AIG brings women and business leaders together through golf
Through golf clinics and academies, the insurance organization encourages women in business to learn the game, network and have fun.
If Elke Vagenende could share some advice for women starting their careers in business, one of the top items on her list would include learning to play golf.
As the Global Head of AIG’s Multinational business, Elke has benefitted on many levels by learning the game: Being on the golf course gives busy professionals like herself a place to unwind and enjoy the outdoors. Also, playing golf has helped Elke widen her professional network, as well as deepen relationships with colleagues and business partners.
“During a recent round of golf with one of our broker partners, I was able to talk through some business challenges as we played,” Elke recalls. “Being on the green rather than in the office made that conversation much easier.”
Elke refined her golf game through the AIG Women’s Golf Academy, which brings together the global insurance organization’s colleagues, brokers, and clients in the UK for golf lessons taught by golf pros.
This is one of several ways AIG helps female business leaders network and grow their careers across the insurance industry. Through the AIG Women’s Golf Academy, those new to the game can learn how to play the game, and those more experienced golfers can hone their skills — all while meeting new people and connecting over a shared interest.
“Golf is a great sport to learn because it is more collaborative than a lot of other sports,” Elke adds. “You’re talking to the group that you are playing with — strategizing your next shot and deciding what club you are going to use. That’s really good in a professional sense because it paves the way for business discussions that can help bring in new clients, new business.”
Bonding and building your network through golf
AIG Underwriter Elle Ayton was thrilled when her manager referred her to the Academy. Recently joining AIG in her first professional position, Elle was able to interact with AIG’s female leaders across different business areas — women she wouldn’t have typically had the chance to meet in the workplace. As someone building her career, she sees these colleagues as role models and mentors.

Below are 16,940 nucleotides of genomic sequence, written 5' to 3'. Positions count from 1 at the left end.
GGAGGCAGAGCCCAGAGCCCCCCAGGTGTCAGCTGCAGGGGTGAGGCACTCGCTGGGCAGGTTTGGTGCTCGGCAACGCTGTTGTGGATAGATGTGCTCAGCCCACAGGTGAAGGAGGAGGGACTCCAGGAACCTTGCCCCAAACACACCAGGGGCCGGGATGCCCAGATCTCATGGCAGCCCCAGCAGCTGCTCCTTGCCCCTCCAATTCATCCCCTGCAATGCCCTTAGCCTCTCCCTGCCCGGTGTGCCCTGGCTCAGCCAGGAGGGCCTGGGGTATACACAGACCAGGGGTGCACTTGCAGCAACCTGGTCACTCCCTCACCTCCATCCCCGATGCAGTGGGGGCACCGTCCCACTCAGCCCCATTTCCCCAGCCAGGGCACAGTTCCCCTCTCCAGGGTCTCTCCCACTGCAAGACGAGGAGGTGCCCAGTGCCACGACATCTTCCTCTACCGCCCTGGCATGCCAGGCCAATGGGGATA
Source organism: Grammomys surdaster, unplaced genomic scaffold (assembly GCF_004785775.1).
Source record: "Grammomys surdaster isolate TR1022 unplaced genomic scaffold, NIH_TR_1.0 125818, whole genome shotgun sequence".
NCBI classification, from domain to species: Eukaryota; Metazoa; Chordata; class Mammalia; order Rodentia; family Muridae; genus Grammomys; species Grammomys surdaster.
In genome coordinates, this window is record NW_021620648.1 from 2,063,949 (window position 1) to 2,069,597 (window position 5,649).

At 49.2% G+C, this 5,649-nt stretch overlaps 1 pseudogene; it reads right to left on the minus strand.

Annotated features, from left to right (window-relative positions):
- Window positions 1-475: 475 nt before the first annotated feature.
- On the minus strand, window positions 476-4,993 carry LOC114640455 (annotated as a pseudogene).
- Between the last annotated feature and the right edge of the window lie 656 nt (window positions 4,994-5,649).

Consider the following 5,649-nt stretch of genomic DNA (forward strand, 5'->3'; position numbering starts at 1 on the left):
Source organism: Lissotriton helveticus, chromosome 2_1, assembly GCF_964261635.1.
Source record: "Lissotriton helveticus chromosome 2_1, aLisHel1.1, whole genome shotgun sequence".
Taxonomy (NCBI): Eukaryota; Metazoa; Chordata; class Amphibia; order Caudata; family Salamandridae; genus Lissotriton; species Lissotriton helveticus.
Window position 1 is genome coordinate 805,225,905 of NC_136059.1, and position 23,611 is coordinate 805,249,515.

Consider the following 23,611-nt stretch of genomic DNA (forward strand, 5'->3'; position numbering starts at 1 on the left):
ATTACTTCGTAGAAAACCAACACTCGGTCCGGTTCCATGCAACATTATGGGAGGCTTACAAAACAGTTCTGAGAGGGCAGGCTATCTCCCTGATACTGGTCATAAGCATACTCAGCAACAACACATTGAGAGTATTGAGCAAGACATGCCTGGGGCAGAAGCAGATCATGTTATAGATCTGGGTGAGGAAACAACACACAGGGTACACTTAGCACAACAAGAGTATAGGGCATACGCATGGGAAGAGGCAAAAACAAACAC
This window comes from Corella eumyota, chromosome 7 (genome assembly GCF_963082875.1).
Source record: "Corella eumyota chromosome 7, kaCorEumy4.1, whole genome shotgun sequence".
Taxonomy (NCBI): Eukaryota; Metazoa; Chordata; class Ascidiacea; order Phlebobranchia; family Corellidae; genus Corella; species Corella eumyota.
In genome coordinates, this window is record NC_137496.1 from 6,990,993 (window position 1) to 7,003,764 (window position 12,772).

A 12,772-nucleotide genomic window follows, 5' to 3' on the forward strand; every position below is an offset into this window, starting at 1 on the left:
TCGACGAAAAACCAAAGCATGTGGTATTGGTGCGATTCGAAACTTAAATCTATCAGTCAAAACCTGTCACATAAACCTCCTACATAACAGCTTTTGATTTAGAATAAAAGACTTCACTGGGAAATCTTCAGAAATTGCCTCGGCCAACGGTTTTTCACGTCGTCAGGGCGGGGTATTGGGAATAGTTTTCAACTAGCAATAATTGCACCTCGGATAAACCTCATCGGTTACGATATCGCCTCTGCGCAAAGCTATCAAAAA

“I'm playing with some inspiring women with many years of business experience who I can ask for advice and learn from,” Elle says. “In essence, the Academy has given me a seat at the table. I can walk into a room now with confidence and connect with colleagues on a much deeper level because my network has broadened being in the program, and I have more things in common to talk about.”
Other Academy participants have expanded their network outside AIG. For instance, Senior Underwriter, Georgina Pearham, who underwrites directors & officers insurance policies for AIG UK, joined the Academy hoping to get back into golf, not having played since she was a child. While working on her golf skills, she also deepened her relationships with key broker partners.
“At the Academy, I met a broker from a smaller brokerage house who I hadn’t met before,” Georgina says. “Our time spent side-by-side there led to us forming a friendship. Since then, we've seen quite a good submission flow from them, generating new business for AIG.”
In addition to the AIG Women’s Golf Academy, AIG spearheads independent golfing initiatives by region. For example, the Women & Allies Employee Resource Groups (ERGs) in both New York and Hong Kong recently hosted events aimed at teaching women how to golf and offering a platform for them to connect with others who want to learn the game.
Nathalie Dean, an associate general counsel who handles a litigation docket involving domestic and international policies for AIG, participated in the New York ERG event to begin her journey learning golf.
“I’ve passed on several networking events held at golf courses because I didn’t know how to play the game,” Nathalie says. “The ERG event piqued my interest because I don’t want to miss those opportunities.”
Even talking about golf has its benefits in the workplace, explains Lorraine McKay, assistant general counsel in AIG’s coverage litigation group and an avid golfer: “Being able to talk about a round of golf you played over the weekend or a golf tournament you watched on television is a great ice breaker before a meeting. It immediately builds rapport with the people around you.”
Also, the skills learned on the golf course can go beyond making the longest drive or hitting the perfect bunker shot.
“Golf is a game that requires more than a good swing,” says Anupama Chandrasekhar, senior director in the Project Management Office of Legal Operations. “It requires patience, strategy, good communication, and keeping your cool even if things aren’t going your way. These soft skills directly carry over to the workplace.”
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